Saturday, 23 April 2011

Simple SPARQL Query Examples Part 1: SELECT

Some understanding of the RDF triple format will help you understand these basic examples of SPARQL queries.

Again, when using Snorql, the following namespaces are included with all SPARQL queries:

PREFIX owl: <>
PREFIX xsd: <>
PREFIX rdfs: <>
PREFIX rdf: <>
PREFIX foaf: <>
PREFIX dc: <>
PREFIX dbpedia2: <>
PREFIX dbpedia: <>
PREFIX skos: <> 

fig 1

I've centered the following examples around the Corydoras genus of armored catfish.

The scientific taxonomy for these fish is shown in the screenshot from Wikipedia's infobox on the Corydoras Aneus species page ( fig 1).

This will help you understand the correlation between the variables I've chosen in my example.

Example 1

Which predicates (properties) are used to refer to :Corydoras:

WHERE { ?s ?p :Corydoras  }

This query translates to:
Show the predicates where some subject  predicates the Corydoras resource (object).

The most notable of the result set is: dbpedia:ontology/genus, which says there's at least one subject that is of genus Corydora.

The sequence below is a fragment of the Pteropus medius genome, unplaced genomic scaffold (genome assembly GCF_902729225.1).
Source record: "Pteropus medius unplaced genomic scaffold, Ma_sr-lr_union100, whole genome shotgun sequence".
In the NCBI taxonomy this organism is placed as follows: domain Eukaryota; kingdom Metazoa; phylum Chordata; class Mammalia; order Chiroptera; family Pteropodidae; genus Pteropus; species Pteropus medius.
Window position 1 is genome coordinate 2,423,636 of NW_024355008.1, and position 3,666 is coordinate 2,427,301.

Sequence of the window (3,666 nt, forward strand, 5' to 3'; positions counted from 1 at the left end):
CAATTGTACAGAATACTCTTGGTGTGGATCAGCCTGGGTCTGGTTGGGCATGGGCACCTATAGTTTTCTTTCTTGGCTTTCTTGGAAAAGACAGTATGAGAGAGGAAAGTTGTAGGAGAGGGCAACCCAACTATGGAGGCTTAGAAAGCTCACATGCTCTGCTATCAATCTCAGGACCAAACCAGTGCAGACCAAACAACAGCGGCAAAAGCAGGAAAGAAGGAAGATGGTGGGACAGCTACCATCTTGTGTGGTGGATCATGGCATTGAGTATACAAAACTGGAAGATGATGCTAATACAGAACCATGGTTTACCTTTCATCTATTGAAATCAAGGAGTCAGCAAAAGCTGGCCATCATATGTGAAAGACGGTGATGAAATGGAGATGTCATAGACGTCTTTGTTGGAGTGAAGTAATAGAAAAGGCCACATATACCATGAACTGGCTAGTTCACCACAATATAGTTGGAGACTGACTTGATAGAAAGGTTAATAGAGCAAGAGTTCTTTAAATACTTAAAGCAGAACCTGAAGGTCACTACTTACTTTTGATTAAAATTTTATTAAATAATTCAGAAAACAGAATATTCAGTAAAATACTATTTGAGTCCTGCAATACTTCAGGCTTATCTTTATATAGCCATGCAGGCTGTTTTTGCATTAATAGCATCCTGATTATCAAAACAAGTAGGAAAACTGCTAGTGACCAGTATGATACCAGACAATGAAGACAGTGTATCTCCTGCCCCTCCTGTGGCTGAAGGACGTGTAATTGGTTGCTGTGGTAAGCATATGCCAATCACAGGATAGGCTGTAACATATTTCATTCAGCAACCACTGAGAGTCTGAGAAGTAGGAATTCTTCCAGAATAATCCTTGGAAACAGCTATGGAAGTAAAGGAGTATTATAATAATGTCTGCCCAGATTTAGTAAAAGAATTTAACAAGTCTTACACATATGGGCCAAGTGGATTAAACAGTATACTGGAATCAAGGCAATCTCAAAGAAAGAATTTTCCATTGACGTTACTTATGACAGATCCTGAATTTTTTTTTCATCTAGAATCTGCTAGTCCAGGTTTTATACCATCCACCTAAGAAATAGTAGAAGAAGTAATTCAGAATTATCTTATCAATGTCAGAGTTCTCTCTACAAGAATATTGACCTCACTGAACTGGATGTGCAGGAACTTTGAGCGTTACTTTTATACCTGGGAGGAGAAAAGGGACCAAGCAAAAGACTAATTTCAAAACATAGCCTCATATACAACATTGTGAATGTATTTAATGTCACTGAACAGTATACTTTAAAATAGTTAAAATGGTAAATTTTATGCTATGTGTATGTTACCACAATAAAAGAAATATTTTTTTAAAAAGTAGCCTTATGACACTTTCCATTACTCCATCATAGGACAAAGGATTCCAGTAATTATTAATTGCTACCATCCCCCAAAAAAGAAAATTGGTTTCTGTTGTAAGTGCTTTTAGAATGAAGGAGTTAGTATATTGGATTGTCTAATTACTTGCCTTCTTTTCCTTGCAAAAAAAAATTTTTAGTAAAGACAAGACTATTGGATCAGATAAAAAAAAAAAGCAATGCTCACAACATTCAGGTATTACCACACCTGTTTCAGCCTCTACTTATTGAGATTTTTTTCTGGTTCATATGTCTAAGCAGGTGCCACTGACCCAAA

This example demonstrates that SPARQL query triples and matching result graphs are always in the form subject, predicate, object.

Example 2

Find all the species that have genus :Corydoras:

WHERE { ?s dbpedia-owl:genus :Corydoras }

The subjects that have as their genus Corydoras are all the Corydoras species

Example 3

Which family (or families) does the :Corydoras genus belong to?:

WHERE { ?s dbpedia-owl:genus :Corydoras.
?s dbpedia-owl:family ?f }

This query is asking to match all objects where some subject has as its genus Corydoras AND where that subject has as its family the variable we're looking for.

Or, more succinctly, if something is in the Corydoras genus, what is its family?

The result set: Callichthyidae and Corydoradinae.

The shorthand version of this query:

WHERE { ?s dbpedia-owl:genus :Corydoras;
dbpedia-owl:family ?f }

Example 4

List all species of the Characidae family along with their genus and binomial nomenclature. Order the result set by genus name:

SELECT DISTINCT ?species ?binomial ?genus
WHERE {?species dbpedia-owl:family :Characidae.
?species dbpedia-owl:genus ?genus.
?species dbpedia2:binomial ?binomial }
ORDER BY ?genus

Again, the shorthand version is less redundant:

SELECT DISTINCT ?species ?binomial ?genus
WHERE { ?species dbpedia-owl:family :Characidae;
dbpedia-owl:genus ?genus;
dbpedia2:binomial ?binomial }
ORDER BY ?genus

See the result set.

Example 5

Use the COUNT function to count the number of species in the preceding result set:

SELECT DISTINCT (COUNT(?species) AS ?num_species)
WHERE { ?species dbpedia-owl:family :Characidae;
dbpedia-owl:genus ?genus;
dbpedia2:binomial ?binomial }

The result is 77.